The Mandel Scholion Center aspires to facilitate, and encourage, research at the highest level in all branches of the humanities. It does this by providing scholars with a supportive multidisciplinary framework that both allows them to broaden their horizons and to fructify their research by opening them up to the work of colleagues in other fields, and supplies them with budgetary support and other optimal conditions for their work.
The Center was opened in 2002/3 as the joint project of the Hebrew University and the Mandel Foundation, embodying the visionary plan of Prof. Menahem Magidor (then president of the University) and Mr. Morton Mandel to open a multi-disciplinary and cross-generational center for scholars of the humanities. During the Center’s first decade, under the academic leadership of Prof. Israel J. Yuval, the basic modes and structures of the Center were formed and fine-tuned, and so they remain: each year the Center’s academic committee chooses, in competitive processes, ten scholars: two postdocs (“Mandel Fellows”) and one eight-member research group (composed of four senior scholars [at least three from the Hebrew University] and four doctoral students). All scholars come for a three-year period, ten rotating in and out each year, so at any given time there are thirty scholars in the center: twelve doctoral students, six postdocs, and twelve senior scholars—a mixture that makes for balance and for cross-fertilization.
The generous and stable support of the Mandel Foundation allows Mandel Scholion to supply its fellows with a level of support that is usually available only in a few major centers abroad. Beginning with the Center’s devoted and experienced staff, and through the research assistants and technical and financial support that it offers its fellows, it affords them ideal conditions for their work, while at the same time compensating their departments for their dispensation from teaching a part of their usual course-load during their three years as fellows.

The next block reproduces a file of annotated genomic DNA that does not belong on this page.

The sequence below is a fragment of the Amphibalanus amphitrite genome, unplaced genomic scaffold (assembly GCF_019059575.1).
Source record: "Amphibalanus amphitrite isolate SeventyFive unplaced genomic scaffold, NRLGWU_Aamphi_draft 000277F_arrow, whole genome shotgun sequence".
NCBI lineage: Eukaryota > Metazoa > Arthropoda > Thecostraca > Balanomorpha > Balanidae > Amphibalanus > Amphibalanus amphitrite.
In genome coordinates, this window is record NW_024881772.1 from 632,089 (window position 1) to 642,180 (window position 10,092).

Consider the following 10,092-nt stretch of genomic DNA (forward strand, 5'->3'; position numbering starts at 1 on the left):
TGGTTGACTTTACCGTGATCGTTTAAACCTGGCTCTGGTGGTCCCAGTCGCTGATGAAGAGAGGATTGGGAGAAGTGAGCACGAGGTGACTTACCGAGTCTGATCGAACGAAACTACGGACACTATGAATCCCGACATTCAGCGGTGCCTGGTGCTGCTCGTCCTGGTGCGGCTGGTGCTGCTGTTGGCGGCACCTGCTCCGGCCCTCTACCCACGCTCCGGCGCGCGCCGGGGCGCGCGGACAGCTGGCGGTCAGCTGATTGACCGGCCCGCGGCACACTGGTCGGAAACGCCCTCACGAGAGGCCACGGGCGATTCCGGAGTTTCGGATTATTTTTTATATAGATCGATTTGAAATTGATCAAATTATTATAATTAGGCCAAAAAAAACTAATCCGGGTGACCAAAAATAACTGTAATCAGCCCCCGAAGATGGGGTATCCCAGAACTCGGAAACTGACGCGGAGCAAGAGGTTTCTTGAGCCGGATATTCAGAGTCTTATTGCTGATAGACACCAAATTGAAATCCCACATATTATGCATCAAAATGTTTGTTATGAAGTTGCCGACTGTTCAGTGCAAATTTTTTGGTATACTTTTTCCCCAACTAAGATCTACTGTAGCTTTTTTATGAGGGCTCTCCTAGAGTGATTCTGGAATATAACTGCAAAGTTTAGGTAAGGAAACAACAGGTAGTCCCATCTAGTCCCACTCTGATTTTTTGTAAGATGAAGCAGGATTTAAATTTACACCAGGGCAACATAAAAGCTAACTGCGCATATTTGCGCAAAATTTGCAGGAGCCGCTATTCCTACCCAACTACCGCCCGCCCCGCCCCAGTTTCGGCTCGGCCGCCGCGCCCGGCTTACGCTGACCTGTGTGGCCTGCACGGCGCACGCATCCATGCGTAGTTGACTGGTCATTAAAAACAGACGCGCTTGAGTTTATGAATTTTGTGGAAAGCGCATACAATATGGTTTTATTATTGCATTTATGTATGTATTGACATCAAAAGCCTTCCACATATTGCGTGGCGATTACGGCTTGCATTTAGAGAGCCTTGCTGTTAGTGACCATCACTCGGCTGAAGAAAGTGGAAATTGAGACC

Traditionally, work in the humanities is an individual pursuit. Often it is even programmatically so: even today, the classic model is of a scholar sitting alone with his or her texts, hoping to limit to the bare minimum contacts with others, which could only be bothersome interruptions. Indeed, each scholar who comes to Mandel Scholion has his or her own project, and many individuals’ dreams are fulfilled in the Center, by virtue of the fact that it affords scholars the peace and quiet, and support, they need to finish their long-term projects. But Mandel Scholion is also a laboratory to test the hypothesis, that the opportunity to work alongside other scholars, in other fields of the humanities, will not only allow for the fulfillment of the joint projects of research groups, but will also enhance the quality of each individual’s project as well, imparting them more breadth and depth than could be expected without such an environment. To judge by the unwillingness of fellows to leave after three years, and by the number of past fellows who compete for the possibility of returning for another three years, it seems that this hypothesis is well-founded.
As for the postdocs, who as a rule are not members of research groups: for them Mandel Scholion is something of a greenhouse, which allows them the time and the other conditions they need to complete their publications, gain experience in teaching, and, in general, to devote themselves to making themselves as presentable as possible in the academic job market. The results, to date, are very gratifying: more than twenty past Fellows have been appointed to regular tenure-track positions, whether at the Hebrew University or at other universities, in Israel and abroad.
The Mandel Scholion Center occupies the second floor of the Mandel Building on Mt. Scopus, and we invite members of the public and of the University community to visit us and learn more about us. Some of our activities are open to the public, and are announced on our website and that of Jack, Joseph and Morton Mandel School of Advanced Studies in the Humanities, of which our Center is one of the central elements.
Daniel R. Schwartz